BACKWOODS BUTCHERS DVD SET PART 2
Main Cast: Adam Scarimbolo, Emily Grace
Director: Jeff Roenning
Whenever I watch a movie I’m going to review, I always look up the writer and director afterward, or sometimes during if it’s a particular good movie, to see what else the people who made it have done. So after I finished Mother’s Day Massacre today, I looked up the writer/director Jeff Roenning to find this is the only movie he’s made. He’s worked on other movies, was apprentice sound editor on the 1996 Travolta movie Michael, but 2007’s Mother’s Day Massacre is, to date, his only writer or director credit.
And it’s not that this is the worst movie ever made, so it makes me wonder why he only made the one. Was the process much harder than he expected and he never wants to do it again? Did he only have one idea? Does he have twenty other scripts he’s been trying to get made but people saw this one and said, “Pass”? I’m curious. Not curious enough to dig deeper, but curious nonetheless. Because, I’m just saying, if I was a filmmaker and this was my only credit, something inside me would feel the need to do just one more. You know, a good one.
Mother’s Day Massacre is the story, for what it’s worth, of Jim Cavanaugh, a “shy suburban New Jersey teenager” and his friends who travel to a small backwoods part of the state one weekend to see whatever happened to the mother who abandoned him. What they find isn’t Jim’s long-lost mother, but a couple of barely-functional brothers with a taste for murder and mayhem. Jim and, well, half of the party, escape and make it back home, but it turns out the mother of the two killers isn’t quite done with Jim Cavanaugh and his family.
Let’s start with the plot. The story itself contains several complexities that you don’t normally find in this type of movie working on this type of budget, so I have to give Roenning credit for at least putting forth some effort with the plot. The script, on the other hand …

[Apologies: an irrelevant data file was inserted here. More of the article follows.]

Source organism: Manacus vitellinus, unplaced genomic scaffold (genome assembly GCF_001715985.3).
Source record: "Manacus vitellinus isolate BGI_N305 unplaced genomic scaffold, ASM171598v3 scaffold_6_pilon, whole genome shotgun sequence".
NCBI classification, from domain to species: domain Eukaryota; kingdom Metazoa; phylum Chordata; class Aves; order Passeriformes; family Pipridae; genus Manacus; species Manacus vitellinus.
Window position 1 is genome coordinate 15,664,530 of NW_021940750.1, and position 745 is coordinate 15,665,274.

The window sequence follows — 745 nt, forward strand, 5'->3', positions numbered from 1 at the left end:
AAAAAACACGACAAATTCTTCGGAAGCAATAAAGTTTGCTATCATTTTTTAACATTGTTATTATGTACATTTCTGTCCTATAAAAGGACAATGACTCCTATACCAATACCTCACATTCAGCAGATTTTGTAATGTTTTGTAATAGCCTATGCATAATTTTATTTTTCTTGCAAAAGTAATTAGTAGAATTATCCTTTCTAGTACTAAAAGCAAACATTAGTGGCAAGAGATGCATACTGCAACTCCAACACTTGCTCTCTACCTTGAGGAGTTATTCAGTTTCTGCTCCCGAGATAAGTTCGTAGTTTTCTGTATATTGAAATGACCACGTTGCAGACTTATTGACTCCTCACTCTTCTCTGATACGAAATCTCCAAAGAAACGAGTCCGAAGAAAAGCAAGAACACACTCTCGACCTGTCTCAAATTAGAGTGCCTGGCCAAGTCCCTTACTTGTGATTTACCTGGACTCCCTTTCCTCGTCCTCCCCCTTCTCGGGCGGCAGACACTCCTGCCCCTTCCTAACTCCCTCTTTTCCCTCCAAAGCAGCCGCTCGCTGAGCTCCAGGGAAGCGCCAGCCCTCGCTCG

You know what’s worse than a badly-written script? A badly-written script brought to life with amateur level acting. And some of these actors have legit credits, before and after this movie. Carlito’s Way, “As the World Turns”, “The Sopranos”. So I can only guess that the failings in the performances weren’t in the experience of the cast, but in the direction and writing, because you’d think in a movie with a full cast of 24 credited characters, one of them would be good. It’s like Ray Bradbury’s advice to writers: write a story a week for one year, eventually one of them will be good because it’s impossible to write 52 bad short stories in a row. I feel like that about this movie. Surely ONE of the 24 could pull it off, right? Right? BAH!!!!
Don’t worry, though, there were many more problems than just the performances. Let’s take the special effects. I don’t think someone just out of shot tossing a cup of fake blood on a wall to simulate bloodspatter from someone getting an ax in the chest counts. I mean, I guess if you want to get technical, sure it’s a “special” effect, but is it REALLY?
And speaking of that ax in the chest, how about if you make it look like someone’s actually getting an ax in the chest as opposed to the “killer” is clearly not even trying. In one scene, the killer sort of nudges the ax toward the actor, the actor goes down, and the killer has to fight for several seconds to pull the ax from the actor’s chest. I guess because his suggestion that the guy take the ax from him was too powerful? Had to be, because it sure as hell wasn’t that swing.
I’m also trying really hard to find good things to say about the House of X soundtrack, but it’s just not my kind of music. And I’m sure there are some slasher scenes out there where these songs would fit perfectly, but in this half-hearted attempt the deathmetal just feels like someone is trying too hard to be edgy. Lemme tell you, this movie isn’t edgy.
I suppose if I have to go out on a positive note, I can mention the totally nihilistic ending where all is terrible and the bad guys win? Well, to a degree. I’m not going to spoil it just in case one of you reading this decides not to heed my warning (in which case you can watch it free on YouTube) but the ending was pretty dark and not at all what I was expecting, so if you dig really dark endings, there’s that at least to look forward to.
But the truth is, you really shouldn’t waste your time. As this universe spins ever onward toward unavoidable oblivion, time grows shorter and there are so many other, better, more deserving movies out there to spend what time we have left watching. Go find one of those. Mother’s Day Massacre isn’t it, folks.
C. Dennis Moore is the author of over 60 published short stories and novellas in the speculative fiction genre. Most recent appearances were in the Dark Highlands 2, What Fears Become, Dead Bait 3 and Dark Highways anthologies. His novels are Revelations, and the Angel Hill stories, The Man in the Window, The Third Floor, The Ghosts of Mertland and The Flip. He is writing another Angel Hill novel called Return to Angel Hill with co-author David Bain.